Now, we're seeing the benefits that those things have been done. Now this is an international problem.
And so everybody's dad is coming in, you know, are -- are those governments over spending?
You know, our own government is looking at when do you cut back?
And it's a tricky thing, because almost everybody agrees we need to keep spending up, you know, not take all country deficits to zero right away. But over time, you have to move in that direction. And so getting the timing right on this is -- is a very tough challenge.
TAPPER: So do you think that there needs to be another stimulus to keep spending up?
GATES: In terms of the U.S. in particular, lots of people, you know, have views that plus and minus on that in terms of if you did a -- a smaller stimulus, where exactly would you target?
You know, our $16 billion for energy R&D, that's a type of stimulus. That is creating jobs and it's a -- a nice investment in the future. So where you get a twofer like that, that feels particularly attractive that -- that you can do that.
TAPPER: Do you think the health care legislation is going to do enough to contain costs and control the deficit?
GATES: Well, the -- the health care bill broadened coverage. And there's a lot of...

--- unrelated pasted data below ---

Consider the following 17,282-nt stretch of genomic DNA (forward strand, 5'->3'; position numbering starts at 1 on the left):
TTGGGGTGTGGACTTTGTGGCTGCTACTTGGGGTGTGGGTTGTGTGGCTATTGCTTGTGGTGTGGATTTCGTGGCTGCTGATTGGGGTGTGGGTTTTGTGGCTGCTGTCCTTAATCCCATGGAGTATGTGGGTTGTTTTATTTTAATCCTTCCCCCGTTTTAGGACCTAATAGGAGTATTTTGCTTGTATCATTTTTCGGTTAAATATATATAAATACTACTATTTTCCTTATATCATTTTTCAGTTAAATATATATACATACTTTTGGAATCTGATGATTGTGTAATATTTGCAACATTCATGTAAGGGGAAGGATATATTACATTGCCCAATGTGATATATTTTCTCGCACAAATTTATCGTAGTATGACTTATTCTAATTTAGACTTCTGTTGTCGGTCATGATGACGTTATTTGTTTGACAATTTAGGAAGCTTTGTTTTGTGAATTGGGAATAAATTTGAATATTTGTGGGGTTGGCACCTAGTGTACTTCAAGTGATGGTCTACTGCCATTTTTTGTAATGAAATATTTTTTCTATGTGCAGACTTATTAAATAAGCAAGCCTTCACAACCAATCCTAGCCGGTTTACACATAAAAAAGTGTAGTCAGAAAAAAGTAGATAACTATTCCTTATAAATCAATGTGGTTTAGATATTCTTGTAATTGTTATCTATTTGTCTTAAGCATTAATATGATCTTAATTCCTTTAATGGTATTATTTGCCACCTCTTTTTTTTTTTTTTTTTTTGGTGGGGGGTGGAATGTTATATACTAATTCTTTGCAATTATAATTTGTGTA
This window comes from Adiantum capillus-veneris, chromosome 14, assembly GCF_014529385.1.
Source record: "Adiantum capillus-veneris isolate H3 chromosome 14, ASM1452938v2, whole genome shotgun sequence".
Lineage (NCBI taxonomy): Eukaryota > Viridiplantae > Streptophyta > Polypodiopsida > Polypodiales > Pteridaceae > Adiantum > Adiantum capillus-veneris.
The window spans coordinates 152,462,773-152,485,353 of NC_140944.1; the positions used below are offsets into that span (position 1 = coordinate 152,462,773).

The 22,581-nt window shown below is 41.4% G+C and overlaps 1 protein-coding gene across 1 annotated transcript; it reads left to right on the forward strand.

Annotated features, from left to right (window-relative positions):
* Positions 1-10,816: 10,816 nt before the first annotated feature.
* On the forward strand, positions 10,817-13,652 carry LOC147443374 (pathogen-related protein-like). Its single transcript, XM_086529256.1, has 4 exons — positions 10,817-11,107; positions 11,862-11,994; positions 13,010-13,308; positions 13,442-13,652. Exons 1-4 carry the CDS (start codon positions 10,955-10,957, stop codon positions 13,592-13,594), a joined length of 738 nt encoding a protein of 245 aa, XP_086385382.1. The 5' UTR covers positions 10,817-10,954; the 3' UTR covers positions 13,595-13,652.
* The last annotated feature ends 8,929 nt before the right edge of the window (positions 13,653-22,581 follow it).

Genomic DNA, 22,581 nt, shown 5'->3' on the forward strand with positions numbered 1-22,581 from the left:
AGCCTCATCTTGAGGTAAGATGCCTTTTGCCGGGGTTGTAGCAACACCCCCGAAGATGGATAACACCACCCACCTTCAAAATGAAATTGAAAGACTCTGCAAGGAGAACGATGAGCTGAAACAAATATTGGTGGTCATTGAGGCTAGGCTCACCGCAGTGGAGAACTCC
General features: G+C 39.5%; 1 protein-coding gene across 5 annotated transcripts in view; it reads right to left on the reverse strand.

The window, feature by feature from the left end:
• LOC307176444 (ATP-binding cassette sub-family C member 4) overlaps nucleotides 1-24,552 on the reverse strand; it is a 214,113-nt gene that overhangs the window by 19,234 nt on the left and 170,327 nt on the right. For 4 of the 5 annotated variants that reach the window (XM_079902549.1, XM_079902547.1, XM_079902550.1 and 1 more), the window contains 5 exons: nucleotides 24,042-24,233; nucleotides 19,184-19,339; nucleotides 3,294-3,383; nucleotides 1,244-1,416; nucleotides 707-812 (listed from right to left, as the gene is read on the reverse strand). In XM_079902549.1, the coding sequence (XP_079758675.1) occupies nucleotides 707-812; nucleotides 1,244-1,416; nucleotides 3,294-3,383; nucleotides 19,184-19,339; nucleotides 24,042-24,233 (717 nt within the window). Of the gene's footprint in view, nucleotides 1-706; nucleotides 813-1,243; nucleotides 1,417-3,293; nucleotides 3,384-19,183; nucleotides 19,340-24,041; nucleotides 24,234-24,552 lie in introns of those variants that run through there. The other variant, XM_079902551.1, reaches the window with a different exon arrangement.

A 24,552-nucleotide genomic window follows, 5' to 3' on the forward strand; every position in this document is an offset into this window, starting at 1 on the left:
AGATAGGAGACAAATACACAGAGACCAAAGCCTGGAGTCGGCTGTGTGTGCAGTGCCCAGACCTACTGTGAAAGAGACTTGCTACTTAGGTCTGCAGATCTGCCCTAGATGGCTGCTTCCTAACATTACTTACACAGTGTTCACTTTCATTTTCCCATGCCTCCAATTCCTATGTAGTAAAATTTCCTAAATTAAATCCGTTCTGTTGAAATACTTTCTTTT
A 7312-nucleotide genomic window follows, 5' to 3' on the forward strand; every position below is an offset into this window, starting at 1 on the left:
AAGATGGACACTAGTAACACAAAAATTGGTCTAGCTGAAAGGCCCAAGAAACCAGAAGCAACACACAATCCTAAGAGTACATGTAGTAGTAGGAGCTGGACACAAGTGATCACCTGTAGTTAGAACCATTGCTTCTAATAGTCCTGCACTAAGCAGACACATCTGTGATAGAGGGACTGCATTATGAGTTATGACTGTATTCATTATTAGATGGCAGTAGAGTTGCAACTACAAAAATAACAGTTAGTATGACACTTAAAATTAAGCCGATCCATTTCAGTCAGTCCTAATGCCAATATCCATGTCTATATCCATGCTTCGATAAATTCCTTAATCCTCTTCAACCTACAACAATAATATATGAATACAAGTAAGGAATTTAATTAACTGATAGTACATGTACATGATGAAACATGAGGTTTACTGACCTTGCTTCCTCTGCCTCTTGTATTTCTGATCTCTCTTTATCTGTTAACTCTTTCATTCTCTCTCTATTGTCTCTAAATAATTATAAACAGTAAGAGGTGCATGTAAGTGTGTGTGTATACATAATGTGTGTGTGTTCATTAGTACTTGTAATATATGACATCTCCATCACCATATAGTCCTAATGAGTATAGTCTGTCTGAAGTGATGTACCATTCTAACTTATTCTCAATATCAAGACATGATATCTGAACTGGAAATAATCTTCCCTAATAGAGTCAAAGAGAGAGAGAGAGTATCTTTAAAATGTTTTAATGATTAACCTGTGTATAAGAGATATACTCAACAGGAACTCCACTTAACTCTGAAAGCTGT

TAPPER: Yeah, but beyond that, do you think it's going to contain...
GATES: Well, in terms of cost containment, that step alone, in my view, is at most the start of how we look at not letting medical costs continue to go up. The projection is they'll continue to go up.
And it creates a dilemma that if the government is funding those costs and if you're -- you know, you feel your taxation levels are going to hit some -- some limit, then what are you taking money away from?
You're not going to take it away from your Social Security. You're not going to take it away from paying the debt.
It's a tough problem.
So if we could innovate to reduce those increases in costs that would be great. And I think there's a lot of work to be done there, you know, people – In some respects may be tired of hearing about health care, but in terms of really reducing the costs, no. The -- the years ahead, that's going to -- a lot of experts and politicians are going to have to -- to think about how that's achieved.
TAPPER: Last month, Apple passed Microsoft in market capitalization, making -- it marked a historic moment where -- where Microsoft lost its status as the largest tech company in the world.
Why did this happen?
And -- do you still have confidence in CEO, Steve Ballmer?
GATES: Oh, Microsoft is doing a lot of great stuff. I mean the software industry, you know, the opportunities are -- are pretty phenomenal. You know, the way that people think about TV, the way they think about reading, about learning, software is going to revolutionize that. Our company and our stock has gone up, it's gone down. And, you know, we've been the most valuable, not the most valuable. It -- you know, that's -- that changed and it will change again and again and again.
There's room for more than one company to succeed in the industry. I -- I happen to like the things that Steve's -- Steve's doing. It's not my full-time work, but as a -- a board member, you know, I -- I see a lot of great things going on.
TAPPER: Bill Gates, thanks so much for joining us.
(BEGIN VIDEO CLIP)
LENO: Eighty-nine-year-old White House reporter Helen Thomas is retiring. I'm going to be the first to say, "Mazel tov."